Synopses & Reviews
"Adam Hochschild's King Leopold's Ghost is an absorbing and horrifying account of the traffic in human misery that went on in Leopold's so-called Congo Free State.... Among other things, it stands as a reminder of how quickly enormities can be forgotten....[a] gripping narrative, as dense as a novel and laden with subplots...." Luc Sante, San Francisco Chronicle Book Review
"...a vivid, novelistic narrative that makes the reader acutely aware of the magnitude of the horror perpetrated by King Leopold and his minions." Michiko Kakutani, New York Times
"King Leopold's Ghost is a remarkable achievement, hugely satisfying on many levels. It overwhelmed me in the way Heart of Darkness did when I first read it." Paul Theroux
"Hochschild's outstanding study, unmatched by any other work on the Congo, reveals how all Europe and the USA contributed to the making of King Leopold's holocaust of the Congolese people." Nadine Gordimer
"The author of The Unquiet Ghost: Russia Remembers Stalin, one of Library Journal's best books of 1994, takes on another megalomaniac." Library Journal
"Adam Hochschild's spellbinding account of imperial machinations and how these led to the first major human-rights movement of this century present a dynamic story." Robert Taylor, The Boston Globe
"A superb synoptic history of European misdemeanor in central Africa." Jeremy Harding The New York Times Book Review
"[D]raws on memoris, missionary accounts, government rcords, and the testimony of Africans themselves to unearth the long-forgotten facts behind Conrad's fiction....the kind remains a shadowy villain...[but] Hochschild vividly brings to life the activists whose battle agains Leopold dominates the book's second half." Rebecca A. Clay, WQ: The Wilson Quarterly
"This true story of the Congo is 'full of fascinating characters, intense drama, high adventure, courageous truth-telling, and splendid moral fervor. . . A work of history that reads like a novel.... An enthralling story." Christian Science Monitor
In the 1880s, as the European powers were carving up Africa, King Leopold II of Belgium seized for himself the vast and mostly unexplored territory surrounding the Congo River. Carrying out a genocidal plundering of the Congo, he looted its rubber, brutalized its people, and ultimately slashed its population by ten million--all the while shrewdly cultivating his reputation as a great humanitarian. Heroic efforts to expose these crimes eventually led to the first great human rights movement of the twentieth century, in which everyone from Mark Twain to the Archbishop of Canterbury participated. King Leopold's Ghost is the haunting account of a megalomaniac of monstrous proportions, a man as cunning, charming, and cruel as any of the great Shakespearean villains. It is also the deeply moving portrait of those who fought Leopold: a brave handful of missionaries, travelers, and young idealists who went to Africa for work or adventure and unexpectedly found themselves witnesses to a holocaust. Adam Hochschild brings this largely untold story alive with the wit and skill of a Barbara Tuchman. Like her, he knows that history often provides a far richer cast of characters than any novelist could invent. Chief among them is Edmund Morel, a young British shipping agent who went on to lead the international crusade against Leopold. Another hero of this tale, the Irish patriot Roger Casement, ended his life on a London gallows. Two courageous black Americans, George Washington Williams and William Sheppard, risked much to bring evidence of the Congo atrocities to the outside world. Sailing into the middle of the story was a young Congo River steamboat officer named Joseph Conrad. And looming above them all, the duplicitous billionaire King Leopold II. With great power and compassion, King Leopold's Ghost will brand the tragedy of the Congo--too long forgotten--onto the conscience of the West.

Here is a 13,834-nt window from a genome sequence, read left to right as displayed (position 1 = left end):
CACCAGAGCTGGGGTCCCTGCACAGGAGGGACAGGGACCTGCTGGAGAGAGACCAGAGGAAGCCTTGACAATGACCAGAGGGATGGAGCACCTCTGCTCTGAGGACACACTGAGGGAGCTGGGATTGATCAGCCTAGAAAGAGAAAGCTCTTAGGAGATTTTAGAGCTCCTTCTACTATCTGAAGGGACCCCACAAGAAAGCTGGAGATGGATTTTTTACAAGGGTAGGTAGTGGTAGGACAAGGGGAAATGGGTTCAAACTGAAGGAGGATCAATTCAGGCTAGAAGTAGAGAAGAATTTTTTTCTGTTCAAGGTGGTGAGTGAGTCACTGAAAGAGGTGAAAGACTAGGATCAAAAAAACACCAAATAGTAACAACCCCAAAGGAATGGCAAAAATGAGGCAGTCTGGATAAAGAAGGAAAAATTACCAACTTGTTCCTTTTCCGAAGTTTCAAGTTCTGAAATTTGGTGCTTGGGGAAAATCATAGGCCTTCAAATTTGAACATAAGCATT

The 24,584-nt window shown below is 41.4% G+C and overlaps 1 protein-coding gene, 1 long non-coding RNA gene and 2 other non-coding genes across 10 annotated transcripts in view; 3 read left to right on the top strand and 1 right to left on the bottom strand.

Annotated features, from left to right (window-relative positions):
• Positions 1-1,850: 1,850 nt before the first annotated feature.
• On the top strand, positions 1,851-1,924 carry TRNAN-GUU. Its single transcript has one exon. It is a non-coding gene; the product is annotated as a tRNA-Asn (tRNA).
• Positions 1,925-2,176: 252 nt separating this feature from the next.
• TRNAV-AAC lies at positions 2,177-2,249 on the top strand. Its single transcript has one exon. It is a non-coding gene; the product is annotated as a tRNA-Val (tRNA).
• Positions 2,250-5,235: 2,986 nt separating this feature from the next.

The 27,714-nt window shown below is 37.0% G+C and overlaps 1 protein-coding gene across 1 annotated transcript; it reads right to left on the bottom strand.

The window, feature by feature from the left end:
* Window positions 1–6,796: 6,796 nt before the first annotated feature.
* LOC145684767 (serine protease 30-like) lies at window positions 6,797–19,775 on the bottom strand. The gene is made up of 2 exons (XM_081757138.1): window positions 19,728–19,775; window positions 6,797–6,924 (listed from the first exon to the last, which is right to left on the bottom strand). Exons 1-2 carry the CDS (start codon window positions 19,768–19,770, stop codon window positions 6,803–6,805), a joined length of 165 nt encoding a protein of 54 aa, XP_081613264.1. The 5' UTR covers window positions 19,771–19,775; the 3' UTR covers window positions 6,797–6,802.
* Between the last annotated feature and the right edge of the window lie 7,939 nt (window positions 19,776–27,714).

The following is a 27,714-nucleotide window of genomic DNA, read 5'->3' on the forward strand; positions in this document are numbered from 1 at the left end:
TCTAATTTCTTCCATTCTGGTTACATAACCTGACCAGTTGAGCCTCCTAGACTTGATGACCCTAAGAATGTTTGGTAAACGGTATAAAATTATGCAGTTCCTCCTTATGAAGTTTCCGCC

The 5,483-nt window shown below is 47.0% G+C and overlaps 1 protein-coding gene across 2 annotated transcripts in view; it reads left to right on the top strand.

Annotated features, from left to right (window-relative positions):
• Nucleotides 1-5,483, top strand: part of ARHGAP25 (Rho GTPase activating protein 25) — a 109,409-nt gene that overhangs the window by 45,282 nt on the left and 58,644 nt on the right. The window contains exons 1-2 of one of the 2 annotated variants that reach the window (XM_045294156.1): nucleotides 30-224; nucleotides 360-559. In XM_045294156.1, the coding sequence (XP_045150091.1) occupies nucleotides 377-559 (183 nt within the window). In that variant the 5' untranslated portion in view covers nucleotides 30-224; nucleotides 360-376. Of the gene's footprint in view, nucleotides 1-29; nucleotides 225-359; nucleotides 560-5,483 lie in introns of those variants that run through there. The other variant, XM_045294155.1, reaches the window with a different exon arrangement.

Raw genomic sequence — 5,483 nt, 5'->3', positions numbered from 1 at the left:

Includes bibliographical references (p. 338-350) and index.
About the Author